Neurochemical correlates of accumbal dopamine D2 and amygdaloid 5-HT1B receptor densities on observational learning of aggression

Hideo Suzuki, Louis R. Lucas

Research output: Contribution to journalArticle

6 Scopus citations

Abstract

Social learning theory postulates that individuals learn to engage in aggressive behavior through observing an aggressive social model. Prior studies have shown that repeatedly observing aggression, also called “chronic passive exposure to aggression,” changes accumbal dopamine D2 receptor (D2R) and amygdaloid 5-HT1B receptor (5-HT1BR) densities in observers. But, the association between these outcomes remains unknown. Thus, in our study, we used a rat paradigm to comprehensively examine the linkage between aggression, D2R density in the nucleus accumbens core (AcbC) and shell (AcbSh), and 5-HT1BR density in the medial (MeA), basomedial (BMA), and basolateral (BLA) amygdala following chronic passive exposure to aggression. Male Sprague-Dawley rats (N = 72) were passively exposed to either aggression or nonaggression acutely (1 day) or chronically (23 days). When observer rats were exposed to aggression chronically, they showed increased aggressive behavior and reduced D2R density in bilateral AcbSh. On the other hand, exposure to aggression, regardless of exposure length, increased the 5-HT1BR density in bilateral BLA. Finally, low D2R in the AcbSh significantly interacted with high 5-HT1BR density in the BLA to predict high levels of aggression in observer rats. Our results advance our understanding of the neurobiological mechanisms in the observational learning of aggression, highlighting that dopamine–serotonin interaction, or AcbSh–BLA interaction, may contribute to a risk factor for aggression in observers who chronically witness aggressive interactions.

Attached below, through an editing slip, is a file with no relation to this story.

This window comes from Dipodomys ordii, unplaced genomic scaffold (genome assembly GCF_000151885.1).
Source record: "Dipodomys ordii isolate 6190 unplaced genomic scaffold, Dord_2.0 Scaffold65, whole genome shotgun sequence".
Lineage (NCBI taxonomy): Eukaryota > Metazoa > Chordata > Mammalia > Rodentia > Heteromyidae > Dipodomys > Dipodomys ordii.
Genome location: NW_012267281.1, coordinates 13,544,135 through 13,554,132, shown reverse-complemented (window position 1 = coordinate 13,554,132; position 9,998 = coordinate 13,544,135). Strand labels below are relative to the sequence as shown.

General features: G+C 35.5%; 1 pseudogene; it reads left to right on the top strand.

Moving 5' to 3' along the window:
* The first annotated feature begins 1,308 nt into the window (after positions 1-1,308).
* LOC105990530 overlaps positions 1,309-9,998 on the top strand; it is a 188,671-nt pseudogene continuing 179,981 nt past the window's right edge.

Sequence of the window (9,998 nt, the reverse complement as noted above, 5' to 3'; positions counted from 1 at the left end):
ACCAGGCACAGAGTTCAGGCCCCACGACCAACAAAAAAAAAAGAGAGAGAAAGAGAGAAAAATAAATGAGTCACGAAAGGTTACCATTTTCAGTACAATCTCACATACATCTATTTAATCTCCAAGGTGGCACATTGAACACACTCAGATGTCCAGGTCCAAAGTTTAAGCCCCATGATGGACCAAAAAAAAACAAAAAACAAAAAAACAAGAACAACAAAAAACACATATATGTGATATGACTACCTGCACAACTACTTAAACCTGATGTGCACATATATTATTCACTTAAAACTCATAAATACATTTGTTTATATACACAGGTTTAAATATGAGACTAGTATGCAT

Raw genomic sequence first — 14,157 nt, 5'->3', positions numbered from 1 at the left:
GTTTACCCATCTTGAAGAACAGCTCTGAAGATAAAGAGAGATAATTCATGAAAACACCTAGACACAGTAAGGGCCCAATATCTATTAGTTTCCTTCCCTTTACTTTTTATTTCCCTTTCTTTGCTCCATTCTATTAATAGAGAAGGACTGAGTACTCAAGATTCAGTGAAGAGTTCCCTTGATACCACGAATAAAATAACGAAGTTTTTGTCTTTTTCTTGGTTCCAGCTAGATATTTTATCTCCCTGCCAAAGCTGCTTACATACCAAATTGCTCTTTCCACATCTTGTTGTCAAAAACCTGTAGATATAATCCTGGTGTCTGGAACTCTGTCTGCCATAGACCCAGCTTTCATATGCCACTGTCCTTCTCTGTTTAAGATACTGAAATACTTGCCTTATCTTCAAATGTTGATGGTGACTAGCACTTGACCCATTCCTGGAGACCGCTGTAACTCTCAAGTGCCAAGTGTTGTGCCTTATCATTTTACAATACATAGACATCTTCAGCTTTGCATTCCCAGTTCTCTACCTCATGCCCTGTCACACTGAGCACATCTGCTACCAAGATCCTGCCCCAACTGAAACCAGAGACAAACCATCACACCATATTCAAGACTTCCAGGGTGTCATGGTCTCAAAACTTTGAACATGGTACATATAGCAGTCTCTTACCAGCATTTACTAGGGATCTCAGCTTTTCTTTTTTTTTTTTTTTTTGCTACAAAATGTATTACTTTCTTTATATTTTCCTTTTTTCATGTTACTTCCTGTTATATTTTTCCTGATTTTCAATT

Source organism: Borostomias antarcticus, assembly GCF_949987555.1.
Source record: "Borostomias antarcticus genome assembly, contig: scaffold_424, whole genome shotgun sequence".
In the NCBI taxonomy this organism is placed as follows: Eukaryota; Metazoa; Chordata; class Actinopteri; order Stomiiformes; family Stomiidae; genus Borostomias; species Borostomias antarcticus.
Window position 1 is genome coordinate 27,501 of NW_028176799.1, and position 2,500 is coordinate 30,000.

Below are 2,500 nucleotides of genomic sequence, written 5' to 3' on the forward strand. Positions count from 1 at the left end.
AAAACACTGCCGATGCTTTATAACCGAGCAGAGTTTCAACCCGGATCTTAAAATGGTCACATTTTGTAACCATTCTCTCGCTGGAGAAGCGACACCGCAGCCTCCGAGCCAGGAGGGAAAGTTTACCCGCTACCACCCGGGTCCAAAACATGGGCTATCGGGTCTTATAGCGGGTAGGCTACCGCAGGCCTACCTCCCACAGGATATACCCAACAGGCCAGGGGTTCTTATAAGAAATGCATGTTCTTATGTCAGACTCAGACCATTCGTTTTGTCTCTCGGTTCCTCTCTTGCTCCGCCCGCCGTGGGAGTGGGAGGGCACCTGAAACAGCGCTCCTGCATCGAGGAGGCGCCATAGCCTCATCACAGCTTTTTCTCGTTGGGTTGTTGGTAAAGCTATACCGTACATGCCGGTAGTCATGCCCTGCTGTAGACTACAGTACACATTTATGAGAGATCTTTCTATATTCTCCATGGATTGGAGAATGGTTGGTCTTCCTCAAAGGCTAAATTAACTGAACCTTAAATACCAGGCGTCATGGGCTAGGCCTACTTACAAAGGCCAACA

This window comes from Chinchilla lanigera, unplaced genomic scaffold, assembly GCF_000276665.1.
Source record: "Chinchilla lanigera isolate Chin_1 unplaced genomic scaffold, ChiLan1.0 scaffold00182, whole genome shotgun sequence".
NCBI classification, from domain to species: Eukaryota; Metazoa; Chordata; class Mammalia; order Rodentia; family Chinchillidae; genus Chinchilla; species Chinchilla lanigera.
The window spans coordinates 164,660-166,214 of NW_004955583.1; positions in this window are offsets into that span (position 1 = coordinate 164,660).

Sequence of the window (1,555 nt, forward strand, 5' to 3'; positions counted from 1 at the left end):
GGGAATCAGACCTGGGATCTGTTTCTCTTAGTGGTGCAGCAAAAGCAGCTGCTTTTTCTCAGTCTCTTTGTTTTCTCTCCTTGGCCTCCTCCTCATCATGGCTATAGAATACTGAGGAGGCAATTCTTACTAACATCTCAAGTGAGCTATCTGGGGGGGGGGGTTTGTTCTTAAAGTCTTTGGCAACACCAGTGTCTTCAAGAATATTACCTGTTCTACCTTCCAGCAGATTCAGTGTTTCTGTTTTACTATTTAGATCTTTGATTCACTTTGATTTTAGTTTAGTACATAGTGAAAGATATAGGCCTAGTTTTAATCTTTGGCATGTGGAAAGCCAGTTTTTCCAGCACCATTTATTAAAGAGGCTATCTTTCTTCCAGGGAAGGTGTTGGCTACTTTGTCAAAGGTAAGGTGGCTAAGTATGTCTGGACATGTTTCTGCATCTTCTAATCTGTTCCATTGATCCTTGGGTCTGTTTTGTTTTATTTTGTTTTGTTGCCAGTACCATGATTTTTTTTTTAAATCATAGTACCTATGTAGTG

Original languageEnglish (US)
Article number15
Pages (from-to)460-474
Number of pages15
JournalCognitive, Affective and Behavioral Neuroscience
Volume15
Issue number2
DOIs
StatePublished - Jun 22 2015

Keywords

  • 5-HT1B receptor
  • Aggression
  • Amygdala
  • Dopamine D2 receptor
  • Nucleus accumbens
  • Observational learning

ASJC Scopus subject areas

  • Cognitive Neuroscience
  • Behavioral Neuroscience

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